Slaughterhouse to be reported to police over horsemeat

While Hårby Slagtehus will be turned in by authorities, aid organisation wants horsemeat meals slated for destruction to be given to the needy instead

February 25th, 2013 9:45 am| by admin
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Hårby Slagtehus, a slaughterhouse in the Jutland town of Skanderborg, can expect to be reported to the police by the nation's food authorities, Fødevarestyrelsen, this week for its role in the horsemeat scandal that has spread across Europe.

Hårby Slagtehus sold packages of mixed meat and Fødevarestyrelsen suspects that the slaughterhouse hadn’t indicated on the packages exactly which meat was part of the mix. The food authorities said that there could be horse, beef and ham mixed together in the packages.

“It’s completely unacceptable. The consumers don’t get what they think they are and I don’t know if this is a one-off case but the food authorities are going to concentrate more on which animals that are being used in the meat,” the food minister, Mette Gjerskov (Socialdemokraterne), told DR News.

Gjerskov added that her administration has made the horsemeat scandal a top priority.

“When we know the extent of the problem then we will decide on how to control the dilemma better,” Gjerskov said.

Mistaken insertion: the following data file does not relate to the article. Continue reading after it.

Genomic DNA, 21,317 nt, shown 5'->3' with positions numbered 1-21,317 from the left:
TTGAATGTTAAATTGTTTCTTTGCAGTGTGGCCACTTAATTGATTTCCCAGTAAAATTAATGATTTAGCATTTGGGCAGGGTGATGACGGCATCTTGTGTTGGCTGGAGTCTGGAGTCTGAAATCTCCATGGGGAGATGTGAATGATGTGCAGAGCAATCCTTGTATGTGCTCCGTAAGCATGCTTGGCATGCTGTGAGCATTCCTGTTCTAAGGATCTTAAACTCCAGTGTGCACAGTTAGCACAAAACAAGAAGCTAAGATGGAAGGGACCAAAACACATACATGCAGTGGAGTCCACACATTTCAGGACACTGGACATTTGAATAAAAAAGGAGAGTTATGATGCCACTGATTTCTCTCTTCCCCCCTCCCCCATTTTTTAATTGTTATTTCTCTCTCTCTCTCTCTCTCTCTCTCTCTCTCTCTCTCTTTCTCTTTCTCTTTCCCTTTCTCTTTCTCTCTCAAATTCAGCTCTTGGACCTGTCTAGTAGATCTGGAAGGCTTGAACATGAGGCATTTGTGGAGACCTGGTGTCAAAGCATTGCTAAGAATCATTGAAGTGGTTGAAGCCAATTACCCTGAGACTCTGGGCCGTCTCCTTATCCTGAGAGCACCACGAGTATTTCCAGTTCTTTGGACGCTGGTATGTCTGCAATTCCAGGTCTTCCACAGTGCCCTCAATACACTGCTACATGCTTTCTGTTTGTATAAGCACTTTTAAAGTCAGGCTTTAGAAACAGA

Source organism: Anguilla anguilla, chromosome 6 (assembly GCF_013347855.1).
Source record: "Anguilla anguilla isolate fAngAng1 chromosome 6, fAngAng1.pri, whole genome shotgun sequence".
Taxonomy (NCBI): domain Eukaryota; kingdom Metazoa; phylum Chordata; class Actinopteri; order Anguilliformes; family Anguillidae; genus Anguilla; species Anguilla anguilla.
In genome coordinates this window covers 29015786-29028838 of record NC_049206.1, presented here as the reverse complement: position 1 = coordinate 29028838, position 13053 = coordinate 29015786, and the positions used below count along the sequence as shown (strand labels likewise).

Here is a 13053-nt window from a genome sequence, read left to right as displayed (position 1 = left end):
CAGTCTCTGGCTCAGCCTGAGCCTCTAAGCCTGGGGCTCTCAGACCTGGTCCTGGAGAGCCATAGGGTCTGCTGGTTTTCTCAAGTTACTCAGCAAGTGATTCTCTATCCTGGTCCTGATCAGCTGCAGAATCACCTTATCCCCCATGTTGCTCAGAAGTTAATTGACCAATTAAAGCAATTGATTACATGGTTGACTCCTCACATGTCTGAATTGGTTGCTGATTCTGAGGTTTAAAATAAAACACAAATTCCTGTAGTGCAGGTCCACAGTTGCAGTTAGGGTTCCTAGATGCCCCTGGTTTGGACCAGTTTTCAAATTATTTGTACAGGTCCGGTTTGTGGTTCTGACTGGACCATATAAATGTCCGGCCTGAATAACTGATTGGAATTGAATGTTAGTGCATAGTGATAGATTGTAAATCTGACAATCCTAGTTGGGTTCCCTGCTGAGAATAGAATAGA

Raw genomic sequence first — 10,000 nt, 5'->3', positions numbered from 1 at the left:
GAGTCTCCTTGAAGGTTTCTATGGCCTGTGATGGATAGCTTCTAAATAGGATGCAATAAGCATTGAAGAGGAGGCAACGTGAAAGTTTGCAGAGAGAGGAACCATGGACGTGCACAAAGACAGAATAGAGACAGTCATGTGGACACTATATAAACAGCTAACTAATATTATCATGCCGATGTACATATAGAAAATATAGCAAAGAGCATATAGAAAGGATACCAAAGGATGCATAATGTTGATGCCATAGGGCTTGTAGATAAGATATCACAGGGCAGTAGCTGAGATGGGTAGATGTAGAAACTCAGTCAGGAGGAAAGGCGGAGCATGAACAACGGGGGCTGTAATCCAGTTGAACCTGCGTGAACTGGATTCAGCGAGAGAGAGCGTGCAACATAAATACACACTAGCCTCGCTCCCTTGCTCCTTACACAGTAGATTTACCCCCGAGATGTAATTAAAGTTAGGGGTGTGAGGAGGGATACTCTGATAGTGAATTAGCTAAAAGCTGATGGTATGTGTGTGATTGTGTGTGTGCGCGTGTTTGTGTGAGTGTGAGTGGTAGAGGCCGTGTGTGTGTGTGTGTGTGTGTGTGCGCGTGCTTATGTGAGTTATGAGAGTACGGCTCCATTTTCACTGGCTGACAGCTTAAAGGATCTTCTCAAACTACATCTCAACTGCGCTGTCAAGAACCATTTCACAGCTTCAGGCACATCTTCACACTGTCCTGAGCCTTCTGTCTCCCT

Hårby Slagtehus maintained that the restaurants it supplied with meat were aware that the meat, which the slaughterhouse sold under the labels of 'pizza meat' (pizzakød) and 'formed beefsteak' (formede bøffer), could contain horsemeat, but Fødevarestyrelsen went to six customers of the slaughterhouse and all said they thought they were purchasing beef. A control team from Fødevarestyrelsen took a total of nine samples from the six restaurants and found traces of horse DNA in three of the tests, traces of pig DNA in one sample and a combination of horse and pig DNA in five of the samples.

As the horsemeat plot continues to thicken, the Danish Red Cross has suggested that all the horsemeat meals being destroyed should instead be given to the poor and needy.

“There are millions of people who don’t eat food every day and even in Europe there are people who completely depend on handouts,” Anders Ladekarl, the general secretary at the Danish Red Cross, told DR News. “If we have good food that can be eaten then we shouldn’t be destroying it.”

Ladekarl suggested that the food be sent to Spain, Greece and eastern European countries, but contended that the people there must be told what is in the meat.

“In terms of health, it must be justifiable and people must know what they are eating," he said. "You can’t offer people beef if it’s horsemeat, but people have a choice and I don’t see any problems doing this.”

Ladekarl's suggestion was echoed by the German food minister, Dirk Niebel, who said it was irresponsible to be throwing away edible food. 

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